The Washington Times - January 2, 2012, 01:31PM

The headlines continue to roll in…

The Washington Nationals have emerged as a favorite to sign free agent first baseman Prince Fielder.


The Washington Nationals are prepared to go into the 2012 season with Adam LaRoche at first base — and expect to do so.

The Washington Nationals are going to do some “subtle” things the rest of this offseason to fill out their roster and if they were going to “dip their toe” into the Prince Fielder waters, it’s a decision they’d have made early on in the offseason and it’d take something “extraordinary,” for LaRoche not to be the team’s first baseman this year.

The Washington Nationals are believed by rival executives to be the ultimate landing spot for Prince Fielder.


Each day, it seems, brings another story linking the Nationals to Fielder. Monday morning, that story was from the Milwaukee Journal-Sentinel’s Tom Haudricourt, who covered Fielder for the past seven years in Milwaukee. The story, linked in the first line of this entry, sourced an MLB official as saying that word is spreading within the industry that Washington has emerged as the favorite in the Fielder sweepstakes. The industry around the Nationals, it seems, has made up it’s mind.

So what do we make of all of the persistent linking of the Nationals and Fielder when Nationals GM Mike Rizzo has said everything but “No,” when asked both directly and indirectly about the slugger?

According to team sources, the party line remains the same: Unless the price — specifically in years — drops, the Nationals are unlikely to be that landing spot.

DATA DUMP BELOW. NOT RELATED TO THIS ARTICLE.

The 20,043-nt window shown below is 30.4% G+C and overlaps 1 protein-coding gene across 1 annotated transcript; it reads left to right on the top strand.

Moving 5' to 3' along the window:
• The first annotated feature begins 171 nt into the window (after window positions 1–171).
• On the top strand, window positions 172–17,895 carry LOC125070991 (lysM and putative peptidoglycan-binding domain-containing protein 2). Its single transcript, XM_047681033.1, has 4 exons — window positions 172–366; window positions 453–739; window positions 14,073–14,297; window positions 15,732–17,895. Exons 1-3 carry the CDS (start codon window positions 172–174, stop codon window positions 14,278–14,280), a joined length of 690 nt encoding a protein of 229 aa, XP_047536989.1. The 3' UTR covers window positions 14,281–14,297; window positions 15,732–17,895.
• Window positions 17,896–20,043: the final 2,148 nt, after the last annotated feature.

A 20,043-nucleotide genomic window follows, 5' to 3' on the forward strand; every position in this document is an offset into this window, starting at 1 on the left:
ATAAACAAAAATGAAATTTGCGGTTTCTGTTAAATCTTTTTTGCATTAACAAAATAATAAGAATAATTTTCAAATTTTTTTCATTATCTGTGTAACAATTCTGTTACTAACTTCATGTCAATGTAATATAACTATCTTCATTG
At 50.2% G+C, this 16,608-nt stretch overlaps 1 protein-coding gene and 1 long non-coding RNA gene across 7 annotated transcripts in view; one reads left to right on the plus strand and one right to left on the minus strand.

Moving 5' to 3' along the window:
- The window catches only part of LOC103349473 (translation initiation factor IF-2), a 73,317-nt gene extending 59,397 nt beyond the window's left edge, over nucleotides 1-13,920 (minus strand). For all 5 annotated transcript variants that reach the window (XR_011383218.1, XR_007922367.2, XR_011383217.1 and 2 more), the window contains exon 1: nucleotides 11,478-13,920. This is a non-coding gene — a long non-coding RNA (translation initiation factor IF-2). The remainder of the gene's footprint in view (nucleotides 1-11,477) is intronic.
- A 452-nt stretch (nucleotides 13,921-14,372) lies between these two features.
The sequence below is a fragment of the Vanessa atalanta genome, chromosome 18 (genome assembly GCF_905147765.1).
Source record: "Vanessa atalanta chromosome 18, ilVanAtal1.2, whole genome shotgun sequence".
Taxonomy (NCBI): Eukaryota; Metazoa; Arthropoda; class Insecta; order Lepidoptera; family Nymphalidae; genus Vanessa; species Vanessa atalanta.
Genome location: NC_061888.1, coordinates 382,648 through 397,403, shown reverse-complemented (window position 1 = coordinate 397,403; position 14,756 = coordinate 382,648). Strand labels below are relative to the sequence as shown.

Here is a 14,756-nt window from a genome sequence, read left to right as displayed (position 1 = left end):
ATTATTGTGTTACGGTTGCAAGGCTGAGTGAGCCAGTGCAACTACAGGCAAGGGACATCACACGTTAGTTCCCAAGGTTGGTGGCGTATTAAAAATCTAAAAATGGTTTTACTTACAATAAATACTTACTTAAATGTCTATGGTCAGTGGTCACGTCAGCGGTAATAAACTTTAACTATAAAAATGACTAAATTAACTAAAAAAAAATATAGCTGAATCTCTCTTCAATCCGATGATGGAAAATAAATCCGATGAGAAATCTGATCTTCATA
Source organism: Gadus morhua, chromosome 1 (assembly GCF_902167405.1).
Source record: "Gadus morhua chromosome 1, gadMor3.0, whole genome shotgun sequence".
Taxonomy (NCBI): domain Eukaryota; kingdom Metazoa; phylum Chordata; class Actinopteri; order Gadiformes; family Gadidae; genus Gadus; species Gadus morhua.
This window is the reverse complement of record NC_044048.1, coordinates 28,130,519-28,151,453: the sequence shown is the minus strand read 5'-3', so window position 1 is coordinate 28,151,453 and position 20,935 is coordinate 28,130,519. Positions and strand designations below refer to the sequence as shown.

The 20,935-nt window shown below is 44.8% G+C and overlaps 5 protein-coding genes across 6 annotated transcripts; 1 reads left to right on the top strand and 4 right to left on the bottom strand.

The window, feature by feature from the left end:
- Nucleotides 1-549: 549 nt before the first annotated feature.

All of the reasons for the Nationals to persistently come up remain the same:

— The relationship between ownership and the front office with Fielder’s agent, Scott Boras, is a good one. Any meeting between the two sides could be about Fielder, sure. It could also be about any one of the five other big name Boras clients already on their 40-man roster. 

— The Nationals have a need for a left-handed bat and every team would love to have Fielder’s power in their lineup.

— They shocked the industry last year by doling out $126 million over seven years to              another Boras client, Jayson Werth — proving that they have the cash and aren’t afraid to use it when they feel it’s necessary — and they’re poised to become true contenders in the very near future with young talent all over the field.

And until Fielder signs on the dotted line with a team, nothing will be out of the question and no doors will be completely closed to him.

All of the reasons why locking up Fielder long term may not make sense for Washington right now also remain the same:

— They have two capable first basemen (LaRoche and Michael Morse).

— They have a power left-hander waiting in the wings of the major leagues in Bryce Harper.

— They have a franchise player in third baseman Ryan Zimmerman who’ll be needing a hefty contract extension in short order if they want to keep him around after 2013. They also will have to keep in mind that all of that young talent — Stephen Strasburg, Jordan Zimmermann, Morse, etc. — could also be extension candidates in the very near future and the money for that will also have to come from somewhere.

All that’s completely certain at this point is this: It’s January 2 and the 2011-2012 offseason’s second-biggest free agent is still on the market. Stay tuned.